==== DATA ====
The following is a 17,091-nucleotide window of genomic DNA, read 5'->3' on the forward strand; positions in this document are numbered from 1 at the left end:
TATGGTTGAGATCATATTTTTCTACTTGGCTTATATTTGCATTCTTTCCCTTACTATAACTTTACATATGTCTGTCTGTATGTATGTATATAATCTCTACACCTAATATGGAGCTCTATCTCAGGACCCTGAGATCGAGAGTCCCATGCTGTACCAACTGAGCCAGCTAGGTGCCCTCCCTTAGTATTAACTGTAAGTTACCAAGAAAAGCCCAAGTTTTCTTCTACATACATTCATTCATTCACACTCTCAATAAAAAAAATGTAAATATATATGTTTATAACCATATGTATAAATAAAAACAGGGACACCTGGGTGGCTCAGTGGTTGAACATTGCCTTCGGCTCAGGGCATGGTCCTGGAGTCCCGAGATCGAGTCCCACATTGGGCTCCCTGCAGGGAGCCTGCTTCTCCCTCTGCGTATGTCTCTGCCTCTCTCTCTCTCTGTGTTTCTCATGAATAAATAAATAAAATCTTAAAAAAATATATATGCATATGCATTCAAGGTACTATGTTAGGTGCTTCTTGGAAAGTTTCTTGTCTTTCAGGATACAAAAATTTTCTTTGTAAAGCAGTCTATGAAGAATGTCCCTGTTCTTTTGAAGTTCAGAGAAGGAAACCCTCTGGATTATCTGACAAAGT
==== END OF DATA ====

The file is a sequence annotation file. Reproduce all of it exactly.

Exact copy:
The following is a 17,091-nucleotide window of genomic DNA, read 5'->3' on the forward strand; positions in this document are numbered from 1 at the left end:
TATGGTTGAGATCATATTTTTCTACTTGGCTTATATTTGCATTCTTTCCCTTACTATAACTTTACATATGTCTGTCTGTATGTATGTATATAATCTCTACACCTAATATGGAGCTCTATCTCAGGACCCTGAGATCGAGAGTCCCATGCTGTACCAACTGAGCCAGCTAGGTGCCCTCCCTTAGTATTAACTGTAAGTTACCAAGAAAAGCCCAAGTTTTCTTCTACATACATTCATTCATTCACACTCTCAATAAAAAAAATGTAAATATATATGTTTATAACCATATGTATAAATAAAAACAGGGACACCTGGGTGGCTCAGTGGTTGAACATTGCCTTCGGCTCAGGGCATGGTCCTGGAGTCCCGAGATCGAGTCCCACATTGGGCTCCCTGCAGGGAGCCTGCTTCTCCCTCTGCGTATGTCTCTGCCTCTCTCTCTCTCTGTGTTTCTCATGAATAAATAAATAAAATCTTAAAAAAATATATATGCATATGCATTCAAGGTACTATGTTAGGTGCTTCTTGGAAAGTTTCTTGTCTTTCAGGATACAAAAATTTTCTTTGTAAAGCAGTCTATGAAGAATGTCCCTGTTCTTTTGAAGTTCAGAGAAGGAAACCCTCTGGATTATCTGACAAAGT